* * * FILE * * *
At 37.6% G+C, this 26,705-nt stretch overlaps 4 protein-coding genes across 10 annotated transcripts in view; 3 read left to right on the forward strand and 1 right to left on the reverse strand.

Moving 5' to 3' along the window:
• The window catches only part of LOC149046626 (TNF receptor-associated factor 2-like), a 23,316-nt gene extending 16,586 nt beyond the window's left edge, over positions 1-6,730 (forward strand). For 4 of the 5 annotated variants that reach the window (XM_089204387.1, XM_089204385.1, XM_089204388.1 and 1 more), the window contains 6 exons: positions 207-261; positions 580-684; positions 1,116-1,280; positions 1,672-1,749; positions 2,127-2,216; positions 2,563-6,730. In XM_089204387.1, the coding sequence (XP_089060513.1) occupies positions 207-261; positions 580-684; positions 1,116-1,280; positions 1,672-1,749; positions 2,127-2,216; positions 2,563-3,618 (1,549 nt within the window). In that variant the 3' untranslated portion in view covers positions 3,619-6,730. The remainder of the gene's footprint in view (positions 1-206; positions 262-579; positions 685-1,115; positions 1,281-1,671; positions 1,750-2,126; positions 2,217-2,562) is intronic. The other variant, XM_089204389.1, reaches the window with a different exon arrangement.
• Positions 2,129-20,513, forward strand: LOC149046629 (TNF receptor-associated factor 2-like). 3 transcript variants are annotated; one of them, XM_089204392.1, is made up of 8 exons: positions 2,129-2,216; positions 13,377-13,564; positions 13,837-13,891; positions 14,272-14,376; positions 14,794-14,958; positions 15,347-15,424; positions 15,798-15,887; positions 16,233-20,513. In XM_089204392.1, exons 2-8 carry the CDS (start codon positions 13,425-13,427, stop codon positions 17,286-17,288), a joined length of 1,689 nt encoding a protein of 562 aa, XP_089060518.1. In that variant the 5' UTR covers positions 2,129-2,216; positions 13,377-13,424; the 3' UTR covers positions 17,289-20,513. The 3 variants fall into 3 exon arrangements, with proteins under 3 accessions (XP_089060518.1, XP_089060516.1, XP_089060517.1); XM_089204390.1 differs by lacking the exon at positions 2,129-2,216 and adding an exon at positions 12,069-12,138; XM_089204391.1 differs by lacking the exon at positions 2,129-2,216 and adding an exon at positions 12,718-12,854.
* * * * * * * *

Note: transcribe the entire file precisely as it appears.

At 37.6% G+C, this 26,705-nt stretch overlaps 4 protein-coding genes across 10 annotated transcripts in view; 3 read left to right on the forward strand and 1 right to left on the reverse strand.

Moving 5' to 3' along the window:
• The window catches only part of LOC149046626 (TNF receptor-associated factor 2-like), a 23,316-nt gene extending 16,586 nt beyond the window's left edge, over positions 1-6,730 (forward strand). For 4 of the 5 annotated variants that reach the window (XM_089204387.1, XM_089204385.1, XM_089204388.1 and 1 more), the window contains 6 exons: positions 207-261; positions 580-684; positions 1,116-1,280; positions 1,672-1,749; positions 2,127-2,216; positions 2,563-6,730. In XM_089204387.1, the coding sequence (XP_089060513.1) occupies positions 207-261; positions 580-684; positions 1,116-1,280; positions 1,672-1,749; positions 2,127-2,216; positions 2,563-3,618 (1,549 nt within the window). In that variant the 3' untranslated portion in view covers positions 3,619-6,730. The remainder of the gene's footprint in view (positions 1-206; positions 262-579; positions 685-1,115; positions 1,281-1,671; positions 1,750-2,126; positions 2,217-2,562) is intronic. The other variant, XM_089204389.1, reaches the window with a different exon arrangement.
• Positions 2,129-20,513, forward strand: LOC149046629 (TNF receptor-associated factor 2-like). 3 transcript variants are annotated; one of them, XM_089204392.1, is made up of 8 exons: positions 2,129-2,216; positions 13,377-13,564; positions 13,837-13,891; positions 14,272-14,376; positions 14,794-14,958; positions 15,347-15,424; positions 15,798-15,887; positions 16,233-20,513. In XM_089204392.1, exons 2-8 carry the CDS (start codon positions 13,425-13,427, stop codon positions 17,286-17,288), a joined length of 1,689 nt encoding a protein of 562 aa, XP_089060518.1. In that variant the 5' UTR covers positions 2,129-2,216; positions 13,377-13,424; the 3' UTR covers positions 17,289-20,513. The 3 variants fall into 3 exon arrangements, with proteins under 3 accessions (XP_089060518.1, XP_089060516.1, XP_089060517.1); XM_089204390.1 differs by lacking the exon at positions 2,129-2,216 and adding an exon at positions 12,069-12,138; XM_089204391.1 differs by lacking the exon at positions 2,129-2,216 and adding an exon at positions 12,718-12,854.